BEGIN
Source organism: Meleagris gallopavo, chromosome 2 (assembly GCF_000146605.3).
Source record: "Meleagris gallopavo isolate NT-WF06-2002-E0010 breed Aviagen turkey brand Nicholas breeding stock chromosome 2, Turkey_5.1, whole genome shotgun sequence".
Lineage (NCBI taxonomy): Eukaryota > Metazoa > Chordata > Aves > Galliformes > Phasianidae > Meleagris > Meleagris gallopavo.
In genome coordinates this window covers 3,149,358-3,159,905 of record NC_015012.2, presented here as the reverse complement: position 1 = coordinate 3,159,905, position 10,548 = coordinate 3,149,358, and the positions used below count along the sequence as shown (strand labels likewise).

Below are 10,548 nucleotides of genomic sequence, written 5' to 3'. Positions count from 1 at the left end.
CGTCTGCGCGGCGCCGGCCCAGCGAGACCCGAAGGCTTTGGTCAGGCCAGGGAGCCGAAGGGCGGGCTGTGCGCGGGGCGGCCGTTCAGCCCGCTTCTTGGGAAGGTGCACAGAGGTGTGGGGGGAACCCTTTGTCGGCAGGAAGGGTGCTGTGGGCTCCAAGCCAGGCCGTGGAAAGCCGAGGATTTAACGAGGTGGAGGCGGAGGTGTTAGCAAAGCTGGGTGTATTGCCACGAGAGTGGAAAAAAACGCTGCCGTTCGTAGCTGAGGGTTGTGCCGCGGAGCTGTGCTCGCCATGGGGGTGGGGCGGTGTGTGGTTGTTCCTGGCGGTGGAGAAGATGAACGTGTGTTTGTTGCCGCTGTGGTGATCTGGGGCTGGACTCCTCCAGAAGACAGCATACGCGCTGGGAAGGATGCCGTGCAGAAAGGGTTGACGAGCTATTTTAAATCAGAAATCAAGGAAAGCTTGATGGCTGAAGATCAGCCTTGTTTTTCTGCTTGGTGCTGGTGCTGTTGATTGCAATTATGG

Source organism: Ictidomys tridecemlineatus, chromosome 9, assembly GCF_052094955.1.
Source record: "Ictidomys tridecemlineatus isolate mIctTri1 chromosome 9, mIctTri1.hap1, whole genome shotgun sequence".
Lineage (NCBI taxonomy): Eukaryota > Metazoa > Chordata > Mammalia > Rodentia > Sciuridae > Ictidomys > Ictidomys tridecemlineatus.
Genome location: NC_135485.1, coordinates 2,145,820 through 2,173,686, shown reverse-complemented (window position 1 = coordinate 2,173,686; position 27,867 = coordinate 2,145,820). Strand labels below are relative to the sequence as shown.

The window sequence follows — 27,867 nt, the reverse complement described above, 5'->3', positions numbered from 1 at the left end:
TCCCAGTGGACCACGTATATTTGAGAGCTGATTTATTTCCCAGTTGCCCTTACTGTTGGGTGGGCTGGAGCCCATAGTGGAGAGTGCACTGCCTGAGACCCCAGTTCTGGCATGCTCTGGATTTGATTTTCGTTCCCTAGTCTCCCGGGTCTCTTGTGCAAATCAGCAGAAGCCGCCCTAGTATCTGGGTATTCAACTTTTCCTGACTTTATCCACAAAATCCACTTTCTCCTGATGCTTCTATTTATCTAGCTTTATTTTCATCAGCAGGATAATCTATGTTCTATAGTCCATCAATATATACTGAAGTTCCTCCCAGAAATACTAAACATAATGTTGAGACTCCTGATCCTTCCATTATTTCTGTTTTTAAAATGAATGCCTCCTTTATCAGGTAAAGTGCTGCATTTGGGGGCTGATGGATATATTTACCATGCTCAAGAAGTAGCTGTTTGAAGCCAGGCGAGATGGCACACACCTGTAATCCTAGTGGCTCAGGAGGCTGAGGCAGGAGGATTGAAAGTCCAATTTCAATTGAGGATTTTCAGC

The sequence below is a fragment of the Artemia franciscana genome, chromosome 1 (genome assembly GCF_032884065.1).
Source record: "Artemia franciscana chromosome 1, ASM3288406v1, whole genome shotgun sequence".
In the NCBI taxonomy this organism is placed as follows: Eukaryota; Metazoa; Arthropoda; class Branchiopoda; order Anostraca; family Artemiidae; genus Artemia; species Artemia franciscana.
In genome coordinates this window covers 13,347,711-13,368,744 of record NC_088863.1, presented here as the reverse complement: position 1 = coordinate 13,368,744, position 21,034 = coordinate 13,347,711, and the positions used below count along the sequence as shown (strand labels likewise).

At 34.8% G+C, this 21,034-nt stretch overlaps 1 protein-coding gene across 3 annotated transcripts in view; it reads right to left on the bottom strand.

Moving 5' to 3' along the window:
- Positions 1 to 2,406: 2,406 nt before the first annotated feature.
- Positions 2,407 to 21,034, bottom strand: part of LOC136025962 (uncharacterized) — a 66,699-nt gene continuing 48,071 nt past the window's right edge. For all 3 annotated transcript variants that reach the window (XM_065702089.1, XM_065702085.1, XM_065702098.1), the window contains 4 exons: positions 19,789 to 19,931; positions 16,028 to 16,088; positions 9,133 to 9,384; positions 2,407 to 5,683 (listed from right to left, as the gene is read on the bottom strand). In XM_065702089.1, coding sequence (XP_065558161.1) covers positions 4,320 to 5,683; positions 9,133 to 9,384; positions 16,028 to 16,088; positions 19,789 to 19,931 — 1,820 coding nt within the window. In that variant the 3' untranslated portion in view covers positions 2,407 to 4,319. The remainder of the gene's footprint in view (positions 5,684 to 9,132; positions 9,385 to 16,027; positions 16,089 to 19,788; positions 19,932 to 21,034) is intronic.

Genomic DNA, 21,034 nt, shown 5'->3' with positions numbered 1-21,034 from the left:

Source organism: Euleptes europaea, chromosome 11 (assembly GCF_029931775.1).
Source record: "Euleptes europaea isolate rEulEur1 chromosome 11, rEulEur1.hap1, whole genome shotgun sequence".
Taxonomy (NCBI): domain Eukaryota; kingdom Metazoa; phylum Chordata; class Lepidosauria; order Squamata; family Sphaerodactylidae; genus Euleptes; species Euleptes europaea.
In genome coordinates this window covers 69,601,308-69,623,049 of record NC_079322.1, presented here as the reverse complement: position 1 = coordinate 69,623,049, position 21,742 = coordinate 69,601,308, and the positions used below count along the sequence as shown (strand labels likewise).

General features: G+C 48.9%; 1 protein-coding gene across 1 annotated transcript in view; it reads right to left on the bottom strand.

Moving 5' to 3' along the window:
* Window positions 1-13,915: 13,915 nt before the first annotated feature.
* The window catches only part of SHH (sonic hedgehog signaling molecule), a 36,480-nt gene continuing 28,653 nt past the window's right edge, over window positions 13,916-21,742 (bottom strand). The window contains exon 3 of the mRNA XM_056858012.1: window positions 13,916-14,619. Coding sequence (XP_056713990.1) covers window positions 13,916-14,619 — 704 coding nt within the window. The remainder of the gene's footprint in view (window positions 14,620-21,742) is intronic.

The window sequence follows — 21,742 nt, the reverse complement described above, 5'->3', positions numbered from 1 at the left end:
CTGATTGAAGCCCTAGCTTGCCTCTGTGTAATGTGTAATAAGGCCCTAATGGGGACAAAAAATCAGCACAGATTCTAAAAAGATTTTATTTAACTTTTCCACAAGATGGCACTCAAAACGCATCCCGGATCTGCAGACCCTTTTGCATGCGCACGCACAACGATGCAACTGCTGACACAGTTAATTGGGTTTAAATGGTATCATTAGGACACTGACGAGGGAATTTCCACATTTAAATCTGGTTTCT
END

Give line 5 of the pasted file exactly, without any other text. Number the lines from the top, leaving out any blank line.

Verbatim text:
Below are 10,548 nucleotides of genomic sequence, written 5' to 3'. Positions count from 1 at the left end.